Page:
A recent publication by Ploussard et al.  showed that a considerable proportion of patients considered for an active surveillance programme based on preoperative parameters (i.e. Gleason score ≤6), had a significant cancer based on the histopathology report. Although the sample size in the present study is small, our results suggest that most patients with previous negative transrectal biopsies but with positive transperineal biopsies should undergo active radical treatment for prostate cancer because the proportion of significant cancers is high. The present results also suggest that patients could be offered treatment even if the Gleason score for the biopsies is low because there was a substantial upgrading of the final Gleason score for the RP specimens. Further histopathological analysis of RP specimens included in the present study will reveal whether the cancers in this specific patient sample have special properties, e.g. lower Gleason score in the periphery of the cancers where the positive biopsy might have come from. Long-term follow-up will be needed to determine if these cancers have a worse prognosis compared with cancers of similar pT stage and Gleason score detected in the transrectal biopsy.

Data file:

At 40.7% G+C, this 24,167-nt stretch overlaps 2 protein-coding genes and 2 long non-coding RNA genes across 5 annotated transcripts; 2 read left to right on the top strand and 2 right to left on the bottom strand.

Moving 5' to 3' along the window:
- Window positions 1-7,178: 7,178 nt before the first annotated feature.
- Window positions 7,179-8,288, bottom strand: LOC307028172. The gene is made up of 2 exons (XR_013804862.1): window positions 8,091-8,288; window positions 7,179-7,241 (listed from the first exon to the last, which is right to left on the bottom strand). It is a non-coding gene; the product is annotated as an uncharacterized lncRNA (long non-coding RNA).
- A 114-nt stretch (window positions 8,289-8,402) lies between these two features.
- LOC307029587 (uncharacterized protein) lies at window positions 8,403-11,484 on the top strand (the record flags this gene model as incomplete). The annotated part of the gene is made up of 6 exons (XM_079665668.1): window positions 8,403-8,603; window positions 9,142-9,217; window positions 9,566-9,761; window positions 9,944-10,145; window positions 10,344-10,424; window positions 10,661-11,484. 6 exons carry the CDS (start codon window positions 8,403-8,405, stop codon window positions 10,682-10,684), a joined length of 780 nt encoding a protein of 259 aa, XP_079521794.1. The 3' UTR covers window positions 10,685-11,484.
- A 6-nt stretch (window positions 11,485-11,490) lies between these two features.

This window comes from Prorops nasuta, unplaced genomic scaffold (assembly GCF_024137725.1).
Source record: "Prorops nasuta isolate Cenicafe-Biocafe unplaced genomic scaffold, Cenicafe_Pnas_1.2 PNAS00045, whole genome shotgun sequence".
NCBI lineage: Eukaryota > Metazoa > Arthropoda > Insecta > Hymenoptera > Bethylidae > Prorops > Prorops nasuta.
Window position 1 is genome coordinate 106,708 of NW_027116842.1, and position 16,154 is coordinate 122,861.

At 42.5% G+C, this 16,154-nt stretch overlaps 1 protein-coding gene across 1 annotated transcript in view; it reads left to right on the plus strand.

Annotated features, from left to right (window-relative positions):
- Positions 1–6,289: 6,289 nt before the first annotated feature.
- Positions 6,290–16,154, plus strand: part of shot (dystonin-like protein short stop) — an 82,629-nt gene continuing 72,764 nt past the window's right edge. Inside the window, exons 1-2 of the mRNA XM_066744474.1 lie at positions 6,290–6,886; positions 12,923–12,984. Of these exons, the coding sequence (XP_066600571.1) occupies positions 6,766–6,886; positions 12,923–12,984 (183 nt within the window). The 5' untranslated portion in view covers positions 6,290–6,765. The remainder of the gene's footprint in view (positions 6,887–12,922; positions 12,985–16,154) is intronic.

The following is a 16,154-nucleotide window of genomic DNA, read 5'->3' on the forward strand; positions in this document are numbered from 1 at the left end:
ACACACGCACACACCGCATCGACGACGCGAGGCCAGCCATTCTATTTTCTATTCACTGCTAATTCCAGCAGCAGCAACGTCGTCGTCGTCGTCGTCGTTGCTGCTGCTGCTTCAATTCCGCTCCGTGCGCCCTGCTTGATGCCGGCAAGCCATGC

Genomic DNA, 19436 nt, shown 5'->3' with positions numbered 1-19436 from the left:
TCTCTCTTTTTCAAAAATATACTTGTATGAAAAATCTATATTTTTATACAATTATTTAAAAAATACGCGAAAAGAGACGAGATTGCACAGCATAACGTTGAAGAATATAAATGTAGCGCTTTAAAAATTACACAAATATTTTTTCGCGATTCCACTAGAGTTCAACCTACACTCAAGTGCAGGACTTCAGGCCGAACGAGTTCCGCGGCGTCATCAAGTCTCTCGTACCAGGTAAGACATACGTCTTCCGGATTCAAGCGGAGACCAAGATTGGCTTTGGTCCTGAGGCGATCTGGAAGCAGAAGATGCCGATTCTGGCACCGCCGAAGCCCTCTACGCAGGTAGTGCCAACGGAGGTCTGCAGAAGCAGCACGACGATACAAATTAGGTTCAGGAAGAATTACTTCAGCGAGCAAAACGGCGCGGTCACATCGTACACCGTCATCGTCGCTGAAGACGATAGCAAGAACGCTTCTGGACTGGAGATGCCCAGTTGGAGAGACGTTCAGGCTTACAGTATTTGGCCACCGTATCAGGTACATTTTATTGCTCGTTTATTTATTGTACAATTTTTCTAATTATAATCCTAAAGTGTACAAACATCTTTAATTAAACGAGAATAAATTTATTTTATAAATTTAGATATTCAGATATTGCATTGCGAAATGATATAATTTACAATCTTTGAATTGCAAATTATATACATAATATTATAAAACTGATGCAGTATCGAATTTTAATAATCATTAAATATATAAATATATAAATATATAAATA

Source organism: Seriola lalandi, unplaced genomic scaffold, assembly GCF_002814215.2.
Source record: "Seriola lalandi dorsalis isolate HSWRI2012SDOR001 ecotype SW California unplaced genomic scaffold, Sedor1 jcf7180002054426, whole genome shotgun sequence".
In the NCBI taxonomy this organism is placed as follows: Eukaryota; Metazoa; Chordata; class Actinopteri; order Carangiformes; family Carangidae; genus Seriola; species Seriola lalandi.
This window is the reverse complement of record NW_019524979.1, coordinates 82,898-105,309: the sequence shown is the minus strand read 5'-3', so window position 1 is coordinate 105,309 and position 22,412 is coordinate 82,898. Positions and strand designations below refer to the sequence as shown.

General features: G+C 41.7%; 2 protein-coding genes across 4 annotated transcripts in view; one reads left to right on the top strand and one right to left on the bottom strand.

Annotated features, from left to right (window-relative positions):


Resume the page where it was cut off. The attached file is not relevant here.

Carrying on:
In conclusion, the results of the present study and previous published studies suggest that patients with elevated PSA levels could be offered an examination with transperineal biopsies after two negative sets of transrectal biopsies. Ours is the first study to compare directly the outcomes of transperineal prostate biopsies with the final histopathology. We found a high proportion of high-grade/high-stage prostate cancers in patients with previous negative transrectal biopsies and elevated PSA levels. Further investigations will show whether these anterior/ventral high-grade prostate cancers are a separate entity amongst prostate cancers compared with cancers derived from the basal/dorsal peripheral zone or if they behave similarly biologically. Because of the high proportion of high-grade/high-stage cancers finally detected, investigation of patients with previous negative transrectal biopsies and elevated PSA levels using transperineal prostate biopsies might be recommended.
We express our gratitude to Jostein Eikanger at the Institute for Medical Informatics, Oslo University Hospital and Øystein Horgmo at the Photographic and Video Services, University of Oslo, for providing the illustrations. We thank for financial support from the Norwegian Radium Hospital Legacy.